After proposing that families should preserve a sufficient number of critical daily goods for “emergency need,” the Chinese Ministry of Commerce sparked a purchasing frenzy in the Asian country. Given that there was no specific motive for it at the time, their peculiar choice of phrase alarmed many people.
So, what was the cause for the hazy warning? The conjecture ranges from supply chain interruptions to war. Following up on the initial letter, the Ministry has informed residents that the advice was to prepare people in case of temporary lockdowns to prevent the spread of COVID-19.
After six local instances of COVID-19 detected, the Chinese authorities recently imposed a rigorous lockdown on the city of Lanzhou, which has a population of over four million people. China has been working on a strong zero-COVID policy, implementing lockdown and limits before instances spiral out of control.
The Winter Olympics, which will hold in Beijing and Xingtai in a few months, are the focus of China’s stringent policies. There are not likely to be as many limitations as there were during the Tokyo Olympic Games this summer.
The Ministry of Commerce gave no rationale for the alert, although it came amid continued coronavirus lockdowns and fears about vegetable supply following abnormally heavy rain that destroyed fields. Local governments also instructed to maintain supply chains working smoothly and pricing consistent, according to the ministry.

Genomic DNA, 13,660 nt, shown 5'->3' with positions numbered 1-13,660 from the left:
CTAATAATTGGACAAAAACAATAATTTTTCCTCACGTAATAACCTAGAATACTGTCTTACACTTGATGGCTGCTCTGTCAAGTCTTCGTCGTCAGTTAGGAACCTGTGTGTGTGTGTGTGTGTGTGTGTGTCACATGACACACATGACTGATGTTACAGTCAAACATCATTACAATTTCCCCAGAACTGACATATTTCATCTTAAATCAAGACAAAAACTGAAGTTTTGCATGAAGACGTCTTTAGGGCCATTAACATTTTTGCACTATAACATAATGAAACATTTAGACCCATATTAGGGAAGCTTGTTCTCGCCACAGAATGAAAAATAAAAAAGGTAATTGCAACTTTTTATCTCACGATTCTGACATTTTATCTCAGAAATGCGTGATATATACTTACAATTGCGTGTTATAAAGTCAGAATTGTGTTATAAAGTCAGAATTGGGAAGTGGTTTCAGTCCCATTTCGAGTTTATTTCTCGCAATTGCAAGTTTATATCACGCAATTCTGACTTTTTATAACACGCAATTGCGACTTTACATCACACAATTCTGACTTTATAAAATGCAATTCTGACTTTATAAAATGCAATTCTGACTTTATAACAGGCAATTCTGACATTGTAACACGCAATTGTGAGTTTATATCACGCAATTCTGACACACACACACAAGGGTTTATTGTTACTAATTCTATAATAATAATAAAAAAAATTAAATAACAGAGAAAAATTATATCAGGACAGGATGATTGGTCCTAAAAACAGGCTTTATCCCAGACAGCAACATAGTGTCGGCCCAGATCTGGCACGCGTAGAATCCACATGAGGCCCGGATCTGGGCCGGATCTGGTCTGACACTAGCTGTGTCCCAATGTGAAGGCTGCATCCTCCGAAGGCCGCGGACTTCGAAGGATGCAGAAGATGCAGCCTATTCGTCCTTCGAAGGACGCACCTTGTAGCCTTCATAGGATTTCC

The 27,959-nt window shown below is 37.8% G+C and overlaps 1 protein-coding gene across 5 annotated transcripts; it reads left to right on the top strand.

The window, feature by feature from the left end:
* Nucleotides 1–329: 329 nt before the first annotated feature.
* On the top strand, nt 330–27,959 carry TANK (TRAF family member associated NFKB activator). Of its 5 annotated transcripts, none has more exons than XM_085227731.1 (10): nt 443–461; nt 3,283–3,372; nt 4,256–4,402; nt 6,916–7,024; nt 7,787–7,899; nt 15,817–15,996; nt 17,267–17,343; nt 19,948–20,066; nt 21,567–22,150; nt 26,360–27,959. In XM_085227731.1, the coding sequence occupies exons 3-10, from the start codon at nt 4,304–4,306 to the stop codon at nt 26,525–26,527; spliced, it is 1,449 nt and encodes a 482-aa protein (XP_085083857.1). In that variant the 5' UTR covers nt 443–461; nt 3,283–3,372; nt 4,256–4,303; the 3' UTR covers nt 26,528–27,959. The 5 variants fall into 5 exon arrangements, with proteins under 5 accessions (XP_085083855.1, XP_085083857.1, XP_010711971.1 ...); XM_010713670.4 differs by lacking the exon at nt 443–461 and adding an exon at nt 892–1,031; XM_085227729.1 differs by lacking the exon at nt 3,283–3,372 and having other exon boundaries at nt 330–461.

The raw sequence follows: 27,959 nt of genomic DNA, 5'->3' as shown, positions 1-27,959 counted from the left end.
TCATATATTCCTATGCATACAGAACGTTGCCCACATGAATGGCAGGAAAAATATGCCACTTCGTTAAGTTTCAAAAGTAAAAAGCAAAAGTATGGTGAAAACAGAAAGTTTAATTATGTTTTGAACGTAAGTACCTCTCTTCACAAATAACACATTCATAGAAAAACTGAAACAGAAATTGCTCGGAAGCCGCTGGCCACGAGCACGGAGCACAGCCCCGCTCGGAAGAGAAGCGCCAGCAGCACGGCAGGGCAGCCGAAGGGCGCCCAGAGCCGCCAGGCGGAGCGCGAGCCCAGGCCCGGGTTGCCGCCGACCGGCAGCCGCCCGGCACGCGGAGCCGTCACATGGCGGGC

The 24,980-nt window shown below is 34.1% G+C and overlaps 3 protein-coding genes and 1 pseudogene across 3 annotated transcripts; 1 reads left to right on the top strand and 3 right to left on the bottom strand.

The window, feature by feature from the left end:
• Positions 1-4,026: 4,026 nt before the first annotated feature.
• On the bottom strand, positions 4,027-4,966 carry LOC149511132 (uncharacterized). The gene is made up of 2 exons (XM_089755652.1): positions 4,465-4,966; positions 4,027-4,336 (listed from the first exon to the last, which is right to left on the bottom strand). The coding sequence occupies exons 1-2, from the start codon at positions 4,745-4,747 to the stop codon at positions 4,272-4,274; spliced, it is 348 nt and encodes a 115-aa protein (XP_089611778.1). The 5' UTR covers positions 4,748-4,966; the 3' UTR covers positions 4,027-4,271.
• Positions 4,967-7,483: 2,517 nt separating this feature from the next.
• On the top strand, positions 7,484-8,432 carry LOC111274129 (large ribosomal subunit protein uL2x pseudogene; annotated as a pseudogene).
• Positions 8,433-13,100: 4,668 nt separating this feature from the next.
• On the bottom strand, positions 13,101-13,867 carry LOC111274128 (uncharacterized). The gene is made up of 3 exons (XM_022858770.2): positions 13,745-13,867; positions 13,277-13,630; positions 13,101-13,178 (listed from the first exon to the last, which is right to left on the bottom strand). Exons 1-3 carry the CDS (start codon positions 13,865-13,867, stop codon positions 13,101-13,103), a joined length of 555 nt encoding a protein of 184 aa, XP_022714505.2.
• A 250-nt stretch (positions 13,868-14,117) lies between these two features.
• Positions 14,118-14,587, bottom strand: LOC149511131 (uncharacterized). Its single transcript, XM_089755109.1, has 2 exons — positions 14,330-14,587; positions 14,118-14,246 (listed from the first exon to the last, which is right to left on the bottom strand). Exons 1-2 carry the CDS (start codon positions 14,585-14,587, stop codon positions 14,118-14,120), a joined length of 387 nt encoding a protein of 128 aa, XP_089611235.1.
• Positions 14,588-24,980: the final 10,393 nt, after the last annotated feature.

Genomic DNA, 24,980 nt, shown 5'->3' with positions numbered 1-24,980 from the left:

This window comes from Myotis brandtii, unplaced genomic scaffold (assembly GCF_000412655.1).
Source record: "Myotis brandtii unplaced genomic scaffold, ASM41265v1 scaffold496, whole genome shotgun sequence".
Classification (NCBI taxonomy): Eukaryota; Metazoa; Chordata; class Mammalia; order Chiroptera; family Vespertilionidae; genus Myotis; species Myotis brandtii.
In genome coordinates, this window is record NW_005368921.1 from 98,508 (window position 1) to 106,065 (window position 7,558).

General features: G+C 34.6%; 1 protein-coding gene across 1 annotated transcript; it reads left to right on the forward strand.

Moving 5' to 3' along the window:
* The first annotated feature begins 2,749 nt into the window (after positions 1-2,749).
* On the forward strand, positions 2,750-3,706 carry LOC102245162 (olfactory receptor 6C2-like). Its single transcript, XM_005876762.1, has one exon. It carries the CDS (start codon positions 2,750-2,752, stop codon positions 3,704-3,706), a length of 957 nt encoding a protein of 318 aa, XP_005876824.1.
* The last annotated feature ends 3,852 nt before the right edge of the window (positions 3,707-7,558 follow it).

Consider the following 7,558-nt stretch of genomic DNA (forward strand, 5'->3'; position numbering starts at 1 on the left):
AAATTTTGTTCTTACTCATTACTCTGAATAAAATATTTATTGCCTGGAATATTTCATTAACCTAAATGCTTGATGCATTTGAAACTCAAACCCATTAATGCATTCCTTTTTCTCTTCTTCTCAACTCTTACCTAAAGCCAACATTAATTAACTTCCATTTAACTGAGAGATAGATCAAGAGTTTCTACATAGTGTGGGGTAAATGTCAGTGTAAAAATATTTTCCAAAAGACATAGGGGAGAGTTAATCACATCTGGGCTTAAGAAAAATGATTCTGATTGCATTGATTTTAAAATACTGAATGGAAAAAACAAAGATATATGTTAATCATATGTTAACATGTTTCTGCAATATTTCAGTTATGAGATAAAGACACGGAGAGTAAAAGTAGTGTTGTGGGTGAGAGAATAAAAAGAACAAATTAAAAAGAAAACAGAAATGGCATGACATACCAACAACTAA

Following tales of panic purchasing, state media attempted to assuage fears. “As soon as this news broke, all the old people in my neighborhood went insane, panic shopping at the grocery,” one user commented on the Chinese social media site Weibo.
The Economic Daily, a Communist Party-controlled publication in China, warned its readers not to be worried, claiming that the government’s guidance was intended to ensure that residents were prepared if a lockdown was declared in their region. As if letters were not rare, according to the People’s Daily newspaper, but they came at this time due of factors such as rising vegetable prices and recent Covid incidents.
Food costs in China typically rise as winter approaches, but the price of vegetables has risen sharply in recent weeks due to the harsh weather. Meanwhile, the government continues to implement severe lockdowns in order to combat the coronavirus. China is aiming for zero illnesses by the time the Winter Olympics begin in February. On Monday, China confirmed 92 new cases of coronavirus, and Shanghai Disneyland closed for at least two days after a weekend visitor tested positive with Covid-19 upon returning home.
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